Note: You may end up challenging your editor by relying on Curzan’s guidance, but it is helpful to know how language is changing and when it’s okay to break rules we may have been taught by our English teachers or parents.

Journalistic Resources for Fact-Checking and for Formatting Links and Capitalizing Headlines and Section Headings


For light fact-checking (checking similar U.S. web publications including the New York Times) or other grammar questions.


Plug your headline or section headline or email subject line in, and then click the top AP radio button for AP style. Voila, the text bar has now properly formatted your text into headline capitalization, so copy and paste it wherever you need it to go.


If headlincapitalization.com is down, try this. It’s the same as the above, with an AP tab instead of a radio button.

TinyURL or Bitly (to Convert From http to https)

If you want to insert a URL as a link in your article but it begins http (without the s in https), it is not secure and might not be functional for all users, especially when copy-pasted into other places.

Plug the http URL into one of these, and the short link should have https instead of http at the beginning, so you can fool content management systems into not loading error pages when you use these links. Make sure to test that it goes where you want it to after you put it in your article.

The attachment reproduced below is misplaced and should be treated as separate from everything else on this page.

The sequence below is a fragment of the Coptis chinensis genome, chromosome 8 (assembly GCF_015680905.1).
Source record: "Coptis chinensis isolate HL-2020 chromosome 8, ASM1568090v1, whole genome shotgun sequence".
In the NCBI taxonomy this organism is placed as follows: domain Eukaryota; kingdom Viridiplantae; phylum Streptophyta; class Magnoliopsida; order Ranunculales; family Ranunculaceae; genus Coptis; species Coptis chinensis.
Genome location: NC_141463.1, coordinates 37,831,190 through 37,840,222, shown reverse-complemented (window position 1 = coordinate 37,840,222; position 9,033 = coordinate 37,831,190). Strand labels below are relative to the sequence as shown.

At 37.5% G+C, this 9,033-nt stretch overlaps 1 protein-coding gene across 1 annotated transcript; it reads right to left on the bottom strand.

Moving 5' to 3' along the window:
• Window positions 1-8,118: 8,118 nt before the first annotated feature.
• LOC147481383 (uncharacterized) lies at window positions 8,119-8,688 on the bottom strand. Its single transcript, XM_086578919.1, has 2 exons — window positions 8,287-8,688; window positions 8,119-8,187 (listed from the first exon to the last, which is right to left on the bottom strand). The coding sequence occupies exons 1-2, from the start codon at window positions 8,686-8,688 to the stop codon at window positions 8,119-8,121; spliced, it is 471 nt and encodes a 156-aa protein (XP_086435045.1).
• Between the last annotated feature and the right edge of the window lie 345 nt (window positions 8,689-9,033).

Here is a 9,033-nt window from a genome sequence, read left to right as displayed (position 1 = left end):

Fair Use, Public Domain, and Copyright Resources

To determine if you are following fair use guidelines when quoting heavily from any cited source(s), consider factors such as word counts and the percentage of the original piece being quoted, etc. See resources about fair use, public domain, and copyright from:

The U.S. Copyright Office

The U.S. Copyright Office Fair Use Index

This explains the law concretely but can be confusing. We strongly encourage you to further your understanding by looking at the more approachable resources below.

The American Library Association (ALA)

ALA’s Fair Use Basics and Cases pdf
This is an especially helpful resource, with case examples and plain-language explanations of each of the four factors determining fair use. It also explains public domain: “The one sure way to determine whether a work can be used under fair use guidelines is to determine whether the copyright on the work has expired. This is referred to as passing into the public domain.”
Fair Use Evaluator
This is highly recommended if you are at all unsure about if you are violating or following fair use guidelines.
Public Domain Slider
This is a basic, helpful tool to figure out dates, but not everything old is in the public domain, so read the fine print on the results.
More in ALA’s Copyright Tools: Advocacy, Legislation, and Issues

This reference guide is licensed under a Creative Commons Attribution-NonCommercial-ShareAlike 4.0 International License (CC BY-NC-SA 4.0).

Reprinting with attribution to the authors for ​​noncommercial use is allowed under the CC BY-NC-SA 4.0 license guidelines, excluding third-party content.

For inquiries regarding content reuse, reprint rights, and licensing, visit the Observatory’s Reuse and Reprint Rights Guidance page.

Last Updated: April 4, 2024